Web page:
I hereby apologize on behalf of the company for your hurting; provided, however, that it is expressly agreed by all of you that such an apology shall in no event be construed as an admission of guilt, blameworthiness, culpability, involvement, intention, recklessness, negligence, fraud, error, omission, regret, sympathy, empathy, or acknowledgement that you have been harmed.

This statement is a comic masterpiece of prevarication: Hauser will apologize to the employees who face downsizing only if those employees expressly agree that the company that is bouncing them out of a job shall remain harmless from blame. Nor is the company apology meant as a statement of sympathy with those who face the prospect of losing their jobs; it does not even amount to basic acknowledgement of the harm that it is putatively apologizing for.

In one sense, corporate doublespeak and shareholder avarice represent low-hanging fruit for satire. These things have been lampooned well by everyone from Wallace to Chuck Palahniuk. But there is no denying Yu’s ability to wring comedy from his situation, or the sting of recognition at just how little he is exaggerating his brief tale of greed and designer wellness.

31 Days of Stories 2009, Day 11: “CommComm” by George Saunders

August 11, 2009 by · 3 Comments 

From In Persuasion Nation.

persuasionI really liked George Saunders the first time I read him, when he was called Kurt Vonnegut. Saunders shares with his literary ancestor a penchant for satire that is steeped in American popular culture, but that eschews the viciousness of a Bret Easton Ellis or the cynicism of a David Foster Wallace. He also shares with Philip K. Dick the habit of devising brilliant premises for his fictions, then crapping out in the execution.

“CommComm,” from his 2006 collection In Persuasion Nation, begins with what looks like a brilliant, but ultimately doomed, premise. A military unit devoted to public spin is called upon to cover up the murder of “a shitload of beavers,” a poisoning that is explained away through a blatant and obvious tautology:

I say we don’t kill beavers, we harvest them, because otherwise they nibble through our Pollution Control Devices (PCDs) and polluted water flows out of our Retention Area and into the Eisenhower Memorial Wetland, killing beavers.

“That makes sense” says Jillian.

Well, it doesn’t, and the fact of its nonsensical nature is the first of Saunders’ clearly satirical jabs at American culture, with its affinity for acronyms and its illogical approach to rationalizing away anything that runs counter to its craven desires. So far, so underwhelming.

What sets “CommComm” apart from Saunders’ more reductive satires is its narrative turn, which occurs halfway through the story, and takes a reader aback in the manner of an M. Night Shyamalan film. But, unlike Shyamalan’s affected or unearned plot twists, the trajectory of Saunders’ narrative feels completely natural, as thought its inevitability should have been clear from the story’s first line.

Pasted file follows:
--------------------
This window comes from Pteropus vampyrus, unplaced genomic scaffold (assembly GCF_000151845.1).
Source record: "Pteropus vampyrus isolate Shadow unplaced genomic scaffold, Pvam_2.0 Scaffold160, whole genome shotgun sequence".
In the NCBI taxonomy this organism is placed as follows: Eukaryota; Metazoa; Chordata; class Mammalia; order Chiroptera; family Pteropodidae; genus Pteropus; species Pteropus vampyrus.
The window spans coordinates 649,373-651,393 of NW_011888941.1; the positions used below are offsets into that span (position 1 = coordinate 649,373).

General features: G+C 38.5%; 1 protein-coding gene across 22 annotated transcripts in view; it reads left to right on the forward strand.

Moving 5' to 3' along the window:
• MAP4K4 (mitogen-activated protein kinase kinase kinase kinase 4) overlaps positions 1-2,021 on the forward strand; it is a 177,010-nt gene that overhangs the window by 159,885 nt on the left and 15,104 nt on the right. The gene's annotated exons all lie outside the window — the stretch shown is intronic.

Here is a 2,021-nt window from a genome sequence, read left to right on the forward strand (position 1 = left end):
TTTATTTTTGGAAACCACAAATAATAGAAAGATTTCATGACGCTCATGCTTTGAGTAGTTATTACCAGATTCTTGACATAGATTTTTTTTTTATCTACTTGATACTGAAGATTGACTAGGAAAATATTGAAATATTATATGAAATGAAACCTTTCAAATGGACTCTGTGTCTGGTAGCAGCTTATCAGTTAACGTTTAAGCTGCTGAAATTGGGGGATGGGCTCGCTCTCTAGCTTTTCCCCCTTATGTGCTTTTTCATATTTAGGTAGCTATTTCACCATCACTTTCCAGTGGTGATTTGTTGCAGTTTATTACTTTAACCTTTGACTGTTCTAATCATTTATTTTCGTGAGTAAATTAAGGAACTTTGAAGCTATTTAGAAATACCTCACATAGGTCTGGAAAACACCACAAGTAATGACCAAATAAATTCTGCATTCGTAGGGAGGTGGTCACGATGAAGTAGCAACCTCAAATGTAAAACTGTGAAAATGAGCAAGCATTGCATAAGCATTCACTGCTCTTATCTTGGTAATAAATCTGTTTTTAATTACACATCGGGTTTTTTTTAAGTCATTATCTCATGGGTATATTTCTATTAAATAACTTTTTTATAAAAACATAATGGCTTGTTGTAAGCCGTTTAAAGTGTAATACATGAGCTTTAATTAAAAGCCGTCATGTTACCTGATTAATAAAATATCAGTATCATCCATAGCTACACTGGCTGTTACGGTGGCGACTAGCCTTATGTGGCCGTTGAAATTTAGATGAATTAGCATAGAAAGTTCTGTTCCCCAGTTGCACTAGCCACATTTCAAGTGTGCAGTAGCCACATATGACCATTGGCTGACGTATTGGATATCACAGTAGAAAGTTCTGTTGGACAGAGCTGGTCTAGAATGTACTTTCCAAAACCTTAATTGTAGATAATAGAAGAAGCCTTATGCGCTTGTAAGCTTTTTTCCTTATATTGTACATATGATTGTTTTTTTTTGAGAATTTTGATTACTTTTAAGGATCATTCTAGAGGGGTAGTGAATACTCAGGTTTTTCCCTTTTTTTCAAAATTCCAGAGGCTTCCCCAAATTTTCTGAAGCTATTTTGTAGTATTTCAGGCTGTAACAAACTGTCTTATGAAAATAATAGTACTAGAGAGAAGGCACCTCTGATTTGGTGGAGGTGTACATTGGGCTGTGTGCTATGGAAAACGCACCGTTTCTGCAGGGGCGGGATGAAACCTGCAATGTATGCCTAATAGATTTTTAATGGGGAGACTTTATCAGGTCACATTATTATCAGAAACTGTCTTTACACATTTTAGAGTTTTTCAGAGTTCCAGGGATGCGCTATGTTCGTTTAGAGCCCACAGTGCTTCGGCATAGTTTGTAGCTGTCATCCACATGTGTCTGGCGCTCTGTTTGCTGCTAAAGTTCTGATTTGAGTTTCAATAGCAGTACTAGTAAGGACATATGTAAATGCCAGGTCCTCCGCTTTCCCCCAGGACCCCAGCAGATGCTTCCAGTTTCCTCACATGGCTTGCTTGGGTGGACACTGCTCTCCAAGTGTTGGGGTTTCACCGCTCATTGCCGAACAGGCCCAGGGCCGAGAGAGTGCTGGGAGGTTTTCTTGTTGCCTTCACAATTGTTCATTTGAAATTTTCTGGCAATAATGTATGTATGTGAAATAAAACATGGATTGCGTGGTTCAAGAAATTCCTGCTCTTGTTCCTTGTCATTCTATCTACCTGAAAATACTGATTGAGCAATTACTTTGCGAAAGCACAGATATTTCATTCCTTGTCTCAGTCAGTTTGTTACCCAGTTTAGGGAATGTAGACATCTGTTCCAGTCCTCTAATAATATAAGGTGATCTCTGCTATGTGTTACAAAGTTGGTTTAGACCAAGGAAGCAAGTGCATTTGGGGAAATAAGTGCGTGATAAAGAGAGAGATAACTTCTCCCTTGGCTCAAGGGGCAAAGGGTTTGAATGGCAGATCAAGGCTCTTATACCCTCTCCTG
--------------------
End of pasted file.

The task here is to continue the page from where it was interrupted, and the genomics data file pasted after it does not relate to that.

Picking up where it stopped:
“CommComm” brings together several concerns that run throughout Saunders’ collection: the unconscious religiosity that undergirds American society, the willingness to explain away moral problems through politically correct language or craven businesspeak, and the almost psychopathic imperative to get ahead at all costs. But unlike such tired allegories as “My Amendment” or “”93990,” “CommComm” begins as a straightforward satire of our modern militaristic society, then transforms into something entirely different – a heartfelt meditation on mortality and the debts we leave unpaid when we die.

“Heartfelt” is the positive way of spinning the manner in which the story unfolds; “sentimental” is the less charitable description. But, for this reader, what rescues Saunders’ story from charges of sentimentality is its pervasive perversity: the barbed wit that provokes lines such as, “He says this weekend’s reënactment was on the hill determined to be the most topographically similar to Calvary in the entire Northeast. I ask who he did. He says the guy who lent Christ his mule on Palm Sunday. Rimney says it’s just like Giff to let an unemployed Jew borrow his ass.”

But over and above the story’s trenchant wit, Saunders effectively counterpoints the militaristic, anti-spiritual predilections of modern Western civilization with the almost inescapable impulse to behave in a way that underscores our shared humanity. In so doing, he elevates “CommComm” above his other, less effective snapshots of our modern condition.